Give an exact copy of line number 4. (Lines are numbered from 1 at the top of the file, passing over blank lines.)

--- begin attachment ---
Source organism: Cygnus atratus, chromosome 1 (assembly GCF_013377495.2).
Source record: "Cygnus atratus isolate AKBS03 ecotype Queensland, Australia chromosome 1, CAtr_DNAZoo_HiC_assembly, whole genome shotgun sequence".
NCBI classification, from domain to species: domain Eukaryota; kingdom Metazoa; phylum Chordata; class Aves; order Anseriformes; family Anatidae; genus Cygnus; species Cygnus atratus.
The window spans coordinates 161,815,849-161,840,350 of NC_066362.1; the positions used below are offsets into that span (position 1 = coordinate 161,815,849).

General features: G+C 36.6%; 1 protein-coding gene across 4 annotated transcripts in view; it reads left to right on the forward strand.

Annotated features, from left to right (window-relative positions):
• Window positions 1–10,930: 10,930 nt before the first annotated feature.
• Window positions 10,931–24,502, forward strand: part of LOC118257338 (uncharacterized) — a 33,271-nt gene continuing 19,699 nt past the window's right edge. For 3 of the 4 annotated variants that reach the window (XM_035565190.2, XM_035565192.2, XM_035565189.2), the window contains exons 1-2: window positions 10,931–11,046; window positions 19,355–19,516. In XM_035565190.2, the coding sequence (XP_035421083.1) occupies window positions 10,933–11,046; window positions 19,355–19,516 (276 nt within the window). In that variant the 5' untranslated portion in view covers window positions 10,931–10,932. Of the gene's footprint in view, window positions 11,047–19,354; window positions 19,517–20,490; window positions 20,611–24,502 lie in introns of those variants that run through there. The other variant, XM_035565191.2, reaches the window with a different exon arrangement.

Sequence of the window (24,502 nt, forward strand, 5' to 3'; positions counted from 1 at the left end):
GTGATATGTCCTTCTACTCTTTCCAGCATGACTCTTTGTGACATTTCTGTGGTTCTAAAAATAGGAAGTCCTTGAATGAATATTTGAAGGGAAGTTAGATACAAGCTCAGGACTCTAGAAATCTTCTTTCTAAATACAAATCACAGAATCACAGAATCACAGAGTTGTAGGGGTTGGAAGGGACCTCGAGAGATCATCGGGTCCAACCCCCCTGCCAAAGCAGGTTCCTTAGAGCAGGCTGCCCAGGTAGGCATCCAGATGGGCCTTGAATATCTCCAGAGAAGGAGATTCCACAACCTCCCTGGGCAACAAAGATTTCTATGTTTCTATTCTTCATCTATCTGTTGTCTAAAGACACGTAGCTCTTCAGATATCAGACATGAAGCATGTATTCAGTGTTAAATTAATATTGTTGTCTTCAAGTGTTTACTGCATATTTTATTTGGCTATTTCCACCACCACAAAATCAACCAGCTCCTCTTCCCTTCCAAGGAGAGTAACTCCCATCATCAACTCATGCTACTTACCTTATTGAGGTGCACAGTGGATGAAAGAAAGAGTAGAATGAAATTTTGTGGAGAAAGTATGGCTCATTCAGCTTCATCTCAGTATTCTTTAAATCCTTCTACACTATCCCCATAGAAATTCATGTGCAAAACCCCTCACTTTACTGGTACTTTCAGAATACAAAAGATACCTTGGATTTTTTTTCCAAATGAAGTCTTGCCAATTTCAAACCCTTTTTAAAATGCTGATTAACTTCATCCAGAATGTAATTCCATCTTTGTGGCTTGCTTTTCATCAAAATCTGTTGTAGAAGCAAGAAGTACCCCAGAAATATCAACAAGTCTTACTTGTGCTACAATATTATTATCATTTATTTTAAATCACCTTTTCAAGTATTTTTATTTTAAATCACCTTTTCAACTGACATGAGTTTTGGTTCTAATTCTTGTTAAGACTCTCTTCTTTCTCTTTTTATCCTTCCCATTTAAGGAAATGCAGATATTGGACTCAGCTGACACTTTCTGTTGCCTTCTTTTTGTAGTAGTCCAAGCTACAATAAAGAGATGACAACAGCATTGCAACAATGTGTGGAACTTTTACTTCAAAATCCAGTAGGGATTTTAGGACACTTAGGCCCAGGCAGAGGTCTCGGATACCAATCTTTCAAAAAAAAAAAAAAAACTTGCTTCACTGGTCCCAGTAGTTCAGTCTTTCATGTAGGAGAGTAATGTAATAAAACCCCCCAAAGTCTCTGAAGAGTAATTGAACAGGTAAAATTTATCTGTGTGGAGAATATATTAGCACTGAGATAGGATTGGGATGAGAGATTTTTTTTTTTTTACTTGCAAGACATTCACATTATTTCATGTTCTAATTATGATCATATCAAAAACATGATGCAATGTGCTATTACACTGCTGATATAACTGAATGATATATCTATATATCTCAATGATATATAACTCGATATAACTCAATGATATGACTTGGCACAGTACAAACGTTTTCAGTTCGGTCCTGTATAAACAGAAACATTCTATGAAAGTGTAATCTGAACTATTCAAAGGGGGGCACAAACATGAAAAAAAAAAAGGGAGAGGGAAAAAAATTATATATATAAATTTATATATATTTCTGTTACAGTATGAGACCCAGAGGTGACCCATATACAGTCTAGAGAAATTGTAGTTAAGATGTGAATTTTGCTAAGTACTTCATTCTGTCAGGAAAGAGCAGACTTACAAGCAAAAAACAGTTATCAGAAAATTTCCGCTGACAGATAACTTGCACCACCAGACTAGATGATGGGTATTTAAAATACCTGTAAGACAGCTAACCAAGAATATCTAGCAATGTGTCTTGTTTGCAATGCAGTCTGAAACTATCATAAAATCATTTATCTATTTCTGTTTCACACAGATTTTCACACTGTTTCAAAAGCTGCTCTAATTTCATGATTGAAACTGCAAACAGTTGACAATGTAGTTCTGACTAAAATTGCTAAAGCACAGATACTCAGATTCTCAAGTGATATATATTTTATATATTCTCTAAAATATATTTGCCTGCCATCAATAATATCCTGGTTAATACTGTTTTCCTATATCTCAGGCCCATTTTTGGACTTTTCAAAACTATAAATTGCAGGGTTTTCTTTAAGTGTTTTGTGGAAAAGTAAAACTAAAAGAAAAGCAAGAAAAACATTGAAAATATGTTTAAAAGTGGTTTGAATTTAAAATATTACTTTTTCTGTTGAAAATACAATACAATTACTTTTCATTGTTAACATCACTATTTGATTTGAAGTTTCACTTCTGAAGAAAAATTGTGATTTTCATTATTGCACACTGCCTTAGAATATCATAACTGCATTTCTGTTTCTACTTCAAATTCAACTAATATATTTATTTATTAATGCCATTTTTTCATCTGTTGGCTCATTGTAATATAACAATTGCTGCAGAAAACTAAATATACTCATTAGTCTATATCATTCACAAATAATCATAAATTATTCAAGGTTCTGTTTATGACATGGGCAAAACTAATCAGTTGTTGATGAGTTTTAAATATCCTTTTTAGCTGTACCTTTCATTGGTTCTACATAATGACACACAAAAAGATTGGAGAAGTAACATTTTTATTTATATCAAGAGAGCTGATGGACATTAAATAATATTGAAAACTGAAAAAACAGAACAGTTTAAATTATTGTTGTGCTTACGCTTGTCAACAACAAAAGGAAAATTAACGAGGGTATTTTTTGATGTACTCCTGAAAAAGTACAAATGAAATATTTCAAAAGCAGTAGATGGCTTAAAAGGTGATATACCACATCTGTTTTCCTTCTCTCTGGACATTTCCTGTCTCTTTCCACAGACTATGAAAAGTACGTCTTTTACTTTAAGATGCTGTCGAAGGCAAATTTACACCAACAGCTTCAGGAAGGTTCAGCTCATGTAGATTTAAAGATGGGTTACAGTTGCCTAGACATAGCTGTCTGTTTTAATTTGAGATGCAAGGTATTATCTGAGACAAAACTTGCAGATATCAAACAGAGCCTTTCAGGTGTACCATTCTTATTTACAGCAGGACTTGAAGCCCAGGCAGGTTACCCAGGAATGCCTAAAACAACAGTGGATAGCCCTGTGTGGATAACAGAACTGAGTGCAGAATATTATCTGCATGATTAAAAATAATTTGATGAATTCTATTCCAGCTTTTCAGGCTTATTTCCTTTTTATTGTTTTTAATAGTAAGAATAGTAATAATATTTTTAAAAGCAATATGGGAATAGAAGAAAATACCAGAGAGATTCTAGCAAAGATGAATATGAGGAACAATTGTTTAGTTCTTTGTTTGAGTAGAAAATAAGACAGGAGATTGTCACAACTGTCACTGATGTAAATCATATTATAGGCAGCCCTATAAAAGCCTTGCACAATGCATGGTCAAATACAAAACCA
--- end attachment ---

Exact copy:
The window spans coordinates 161,815,849-161,840,350 of NC_066362.1; the positions used below are offsets into that span (position 1 = coordinate 161,815,849).